Australia Day is not as it was before I was a parent.

Monday, 25 January 2010

Rules Are Meant to be Broken

Dylan’s grandparents came and went already, but it is clear Dylan has had a great time with them around. Not only was he getting double the attention, he probably never experienced getting so many new toys during such a short period of time as that week (minus) our guests were around. As for us, the undeniable law of nature has been reconfirmed: when Dylan is happy, we are happy. The opposite applies just the same if not more.
One of the new games Dylan learned from his grandmother is to do with traffic lights. He learned that green means go (I keep on adding that it means go carefully) and that red means stop. I keep on adding that orange means try to sneak in carefully if you can.
Interestingly, Dylan has taken the game to heart. We now have ourselves a traffic law enforcement unit inside the car that alerts us when lights change. Additional alerts are provided when I start driving while someone is unbuckled (I only allow that practice in a driveway or when reversing) and even when I start the car and someone is unbuckled. It actually brings back memories: I used to be like that, albeit at a much later age than Dylan’s two and a half years (I don’t have significant memories prior to being three years old).
I can see why Dylan would like this traffic enforcement game. As the book The Philosophical Baby explains much better than I can, children at Dylan’s age like to have a set of rules to follow because it makes the world easier for them to comprehend. And indeed, at Dylan’s age, his main occupation in life is learning how to make sense of the world so that later, as an adult, he can go forth and do whatever it takes without being helped along the way he is now.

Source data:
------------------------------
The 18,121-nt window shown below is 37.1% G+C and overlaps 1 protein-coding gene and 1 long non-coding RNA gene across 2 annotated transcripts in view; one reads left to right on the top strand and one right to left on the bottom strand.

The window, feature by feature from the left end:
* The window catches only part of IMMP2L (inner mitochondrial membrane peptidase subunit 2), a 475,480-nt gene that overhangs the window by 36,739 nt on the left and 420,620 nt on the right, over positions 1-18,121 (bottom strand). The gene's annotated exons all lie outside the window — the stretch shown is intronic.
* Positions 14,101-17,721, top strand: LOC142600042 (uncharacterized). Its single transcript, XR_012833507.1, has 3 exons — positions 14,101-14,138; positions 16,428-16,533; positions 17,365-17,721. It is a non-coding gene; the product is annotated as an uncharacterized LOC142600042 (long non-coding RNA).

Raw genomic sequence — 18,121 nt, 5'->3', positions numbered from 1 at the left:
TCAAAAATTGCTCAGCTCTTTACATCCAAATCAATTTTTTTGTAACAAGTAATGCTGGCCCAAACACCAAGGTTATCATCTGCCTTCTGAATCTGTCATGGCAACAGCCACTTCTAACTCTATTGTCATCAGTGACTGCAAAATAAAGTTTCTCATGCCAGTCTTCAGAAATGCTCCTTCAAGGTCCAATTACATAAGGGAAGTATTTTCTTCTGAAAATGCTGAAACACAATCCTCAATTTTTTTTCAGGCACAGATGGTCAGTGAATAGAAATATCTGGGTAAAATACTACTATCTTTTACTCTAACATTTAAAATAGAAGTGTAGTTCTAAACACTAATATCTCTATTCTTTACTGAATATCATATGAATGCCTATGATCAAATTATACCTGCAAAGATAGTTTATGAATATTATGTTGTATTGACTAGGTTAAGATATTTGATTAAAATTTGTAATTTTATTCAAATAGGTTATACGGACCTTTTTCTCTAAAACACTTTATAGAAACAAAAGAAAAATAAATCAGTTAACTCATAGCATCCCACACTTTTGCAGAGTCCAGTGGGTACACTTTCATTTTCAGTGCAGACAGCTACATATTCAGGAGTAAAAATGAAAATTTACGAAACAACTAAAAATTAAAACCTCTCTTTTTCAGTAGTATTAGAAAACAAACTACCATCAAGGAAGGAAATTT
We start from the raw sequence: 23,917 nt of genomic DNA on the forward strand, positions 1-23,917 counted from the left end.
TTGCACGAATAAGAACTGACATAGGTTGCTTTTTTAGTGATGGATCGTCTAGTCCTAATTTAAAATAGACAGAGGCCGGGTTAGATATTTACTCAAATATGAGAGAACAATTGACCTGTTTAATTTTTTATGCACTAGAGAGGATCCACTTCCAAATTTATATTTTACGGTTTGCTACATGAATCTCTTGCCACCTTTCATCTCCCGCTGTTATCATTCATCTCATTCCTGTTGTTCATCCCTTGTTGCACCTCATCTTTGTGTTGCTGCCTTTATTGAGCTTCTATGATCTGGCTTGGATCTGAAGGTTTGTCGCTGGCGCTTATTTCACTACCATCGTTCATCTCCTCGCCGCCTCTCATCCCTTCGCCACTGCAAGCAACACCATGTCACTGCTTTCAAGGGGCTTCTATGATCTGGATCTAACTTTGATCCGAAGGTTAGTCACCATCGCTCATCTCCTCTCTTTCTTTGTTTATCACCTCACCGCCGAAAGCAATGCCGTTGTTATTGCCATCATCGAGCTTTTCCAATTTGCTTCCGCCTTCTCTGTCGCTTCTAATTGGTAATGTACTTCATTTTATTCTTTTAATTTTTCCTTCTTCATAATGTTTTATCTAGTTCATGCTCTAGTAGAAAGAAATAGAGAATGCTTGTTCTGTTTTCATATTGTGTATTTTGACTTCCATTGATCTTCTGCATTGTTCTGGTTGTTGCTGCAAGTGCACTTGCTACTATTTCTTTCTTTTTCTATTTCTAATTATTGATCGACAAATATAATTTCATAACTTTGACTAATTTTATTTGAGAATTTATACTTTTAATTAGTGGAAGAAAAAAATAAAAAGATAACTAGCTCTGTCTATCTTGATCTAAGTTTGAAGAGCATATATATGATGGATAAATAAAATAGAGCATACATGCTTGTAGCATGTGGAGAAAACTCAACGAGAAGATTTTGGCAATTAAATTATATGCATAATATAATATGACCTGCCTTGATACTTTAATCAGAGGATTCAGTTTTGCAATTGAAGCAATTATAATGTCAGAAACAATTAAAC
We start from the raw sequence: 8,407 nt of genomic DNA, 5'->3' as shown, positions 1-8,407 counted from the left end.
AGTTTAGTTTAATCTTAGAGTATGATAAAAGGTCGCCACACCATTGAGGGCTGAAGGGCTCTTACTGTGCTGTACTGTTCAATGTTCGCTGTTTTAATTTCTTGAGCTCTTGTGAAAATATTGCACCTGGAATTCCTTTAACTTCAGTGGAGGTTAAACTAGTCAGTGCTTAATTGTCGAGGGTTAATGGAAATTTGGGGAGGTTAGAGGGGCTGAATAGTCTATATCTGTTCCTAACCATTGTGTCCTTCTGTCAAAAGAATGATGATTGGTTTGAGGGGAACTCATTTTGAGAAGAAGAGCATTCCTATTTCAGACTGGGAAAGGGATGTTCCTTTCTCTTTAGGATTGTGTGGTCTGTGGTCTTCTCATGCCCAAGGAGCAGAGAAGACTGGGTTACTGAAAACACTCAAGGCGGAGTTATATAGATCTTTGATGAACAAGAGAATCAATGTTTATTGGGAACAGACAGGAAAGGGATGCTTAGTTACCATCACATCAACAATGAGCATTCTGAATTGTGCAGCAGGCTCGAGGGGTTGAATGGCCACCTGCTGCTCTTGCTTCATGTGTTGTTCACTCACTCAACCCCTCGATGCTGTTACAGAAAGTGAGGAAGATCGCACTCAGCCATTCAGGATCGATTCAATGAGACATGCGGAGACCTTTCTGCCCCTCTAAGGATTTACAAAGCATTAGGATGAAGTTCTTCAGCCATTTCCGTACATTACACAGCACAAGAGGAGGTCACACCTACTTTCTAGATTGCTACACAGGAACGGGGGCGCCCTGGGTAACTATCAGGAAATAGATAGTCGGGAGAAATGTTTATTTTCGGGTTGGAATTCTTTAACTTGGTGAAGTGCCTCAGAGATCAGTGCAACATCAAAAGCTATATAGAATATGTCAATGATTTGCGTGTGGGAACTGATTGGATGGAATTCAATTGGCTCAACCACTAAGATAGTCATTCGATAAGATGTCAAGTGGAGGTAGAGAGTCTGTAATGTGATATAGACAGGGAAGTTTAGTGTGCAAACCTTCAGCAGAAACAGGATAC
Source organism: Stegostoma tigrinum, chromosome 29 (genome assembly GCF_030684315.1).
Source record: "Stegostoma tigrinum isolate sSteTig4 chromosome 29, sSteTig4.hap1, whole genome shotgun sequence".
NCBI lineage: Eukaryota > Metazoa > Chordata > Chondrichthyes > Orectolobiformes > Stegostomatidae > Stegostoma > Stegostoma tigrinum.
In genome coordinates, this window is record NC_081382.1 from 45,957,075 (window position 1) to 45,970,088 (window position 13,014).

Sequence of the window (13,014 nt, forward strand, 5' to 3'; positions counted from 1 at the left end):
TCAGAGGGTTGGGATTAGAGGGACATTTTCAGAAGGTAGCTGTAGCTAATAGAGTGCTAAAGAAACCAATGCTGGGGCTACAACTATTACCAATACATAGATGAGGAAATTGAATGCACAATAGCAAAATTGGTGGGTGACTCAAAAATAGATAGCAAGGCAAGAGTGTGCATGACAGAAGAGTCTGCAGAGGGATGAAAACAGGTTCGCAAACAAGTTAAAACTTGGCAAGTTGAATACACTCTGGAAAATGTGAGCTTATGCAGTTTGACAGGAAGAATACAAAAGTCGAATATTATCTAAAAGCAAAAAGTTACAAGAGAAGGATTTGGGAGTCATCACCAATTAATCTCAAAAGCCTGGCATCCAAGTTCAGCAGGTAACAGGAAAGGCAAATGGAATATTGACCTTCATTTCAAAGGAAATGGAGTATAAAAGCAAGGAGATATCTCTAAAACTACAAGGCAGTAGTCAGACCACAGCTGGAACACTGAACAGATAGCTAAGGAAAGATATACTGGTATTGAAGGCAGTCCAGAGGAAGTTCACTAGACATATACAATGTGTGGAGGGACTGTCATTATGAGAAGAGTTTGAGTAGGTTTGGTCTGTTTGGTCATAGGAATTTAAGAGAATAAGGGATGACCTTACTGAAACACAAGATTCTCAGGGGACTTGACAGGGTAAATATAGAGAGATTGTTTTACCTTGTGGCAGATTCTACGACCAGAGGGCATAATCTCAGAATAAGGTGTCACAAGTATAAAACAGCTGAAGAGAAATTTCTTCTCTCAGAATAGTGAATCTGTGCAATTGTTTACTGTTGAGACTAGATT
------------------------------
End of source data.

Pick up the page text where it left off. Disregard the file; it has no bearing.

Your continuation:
As cute as they may be, there are potential problems with kids’ affection to rules and their blind unquestionable/dogmatic following. What if, say, Dylan was to learn a rule saying that certain fast food chains are good for him? Or that this product is better than the other? Or that certain problems are best solved using violence? Or even that we all owe our existence to some fictitious all powerful being (what most people refer to as “god”)?
The lessons are simple. One has to be very careful with what they teach their kids even at a very young age when teaching them simple rules can make parents’ life that much more tolerable. One also needs to make sure that unwanted external interferences, like TV ads, don't get in the way. And, more importantly, one has to provide their kids with the tools to make up their own minds as soon as possible to avoid their minds being contaminated by unfounded rules.
The trick is in the implementation: parenting is quite hard so cutting corners through such rules is quite tempting. On the other hand, I’m not sure my two and a half year old is ready for lessons in critical thinking; I’m actually pretty sure he isn’t. Guess I’ll just need to keep on trying from time to time, but I wouldn’t complain if I was to receive suggestions as to how to go about teaching a young child to think for himself.

Sunday, 24 January 2010

Tyrell's Two Cents

There's a lot of traffic lately about the new Google Android based phone, the Nexus One. I see it on news websites, technology website, and even within the small community of friends I have on Facebook. So, for what it's worth, I thought I'd drop my two cents into the discussion's hat.
The Nexus One is made by HTC, the company that made my two previous mobile phones. How shall I best put it? I would think more than twice before buying an HTC made phone again.